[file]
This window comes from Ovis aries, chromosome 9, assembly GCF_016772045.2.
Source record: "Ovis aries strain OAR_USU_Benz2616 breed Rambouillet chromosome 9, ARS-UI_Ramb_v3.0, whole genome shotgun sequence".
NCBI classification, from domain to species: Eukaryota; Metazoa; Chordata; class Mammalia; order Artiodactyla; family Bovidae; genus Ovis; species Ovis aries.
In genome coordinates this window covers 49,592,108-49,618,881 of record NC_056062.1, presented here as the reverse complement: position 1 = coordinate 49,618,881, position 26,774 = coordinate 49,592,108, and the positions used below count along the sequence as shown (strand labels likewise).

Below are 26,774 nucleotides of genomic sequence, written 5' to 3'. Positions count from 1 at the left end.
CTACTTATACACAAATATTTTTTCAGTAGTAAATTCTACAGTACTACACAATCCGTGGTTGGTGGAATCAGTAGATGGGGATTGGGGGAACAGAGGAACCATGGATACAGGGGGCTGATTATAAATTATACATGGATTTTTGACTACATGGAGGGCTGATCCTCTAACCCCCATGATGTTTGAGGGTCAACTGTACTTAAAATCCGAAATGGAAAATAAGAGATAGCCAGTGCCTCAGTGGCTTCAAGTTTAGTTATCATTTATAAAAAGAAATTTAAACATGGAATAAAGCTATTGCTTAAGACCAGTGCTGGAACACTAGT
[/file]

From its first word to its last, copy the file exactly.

This window comes from Ovis aries, chromosome 9, assembly GCF_016772045.2.
Source record: "Ovis aries strain OAR_USU_Benz2616 breed Rambouillet chromosome 9, ARS-UI_Ramb_v3.0, whole genome shotgun sequence".
NCBI classification, from domain to species: Eukaryota; Metazoa; Chordata; class Mammalia; order Artiodactyla; family Bovidae; genus Ovis; species Ovis aries.
In genome coordinates this window covers 49,592,108-49,618,881 of record NC_056062.1, presented here as the reverse complement: position 1 = coordinate 49,618,881, position 26,774 = coordinate 49,592,108, and the positions used below count along the sequence as shown (strand labels likewise).

Below are 26,774 nucleotides of genomic sequence, written 5' to 3'. Positions count from 1 at the left end.
CTACTTATACACAAATATTTTTTCAGTAGTAAATTCTACAGTACTACACAATCCGTGGTTGGTGGAATCAGTAGATGGGGATTGGGGGAACAGAGGAACCATGGATACAGGGGGCTGATTATAAATTATACATGGATTTTTGACTACATGGAGGGCTGATCCTCTAACCCCCATGATGTTTGAGGGTCAACTGTACTTAAAATCCGAAATGGAAAATAAGAGATAGCCAGTGCCTCAGTGGCTTCAAGTTTAGTTATCATTTATAAAAAGAAATTTAAACATGGAATAAAGCTATTGCTTAAGACCAGTGCTGGAACACTAGT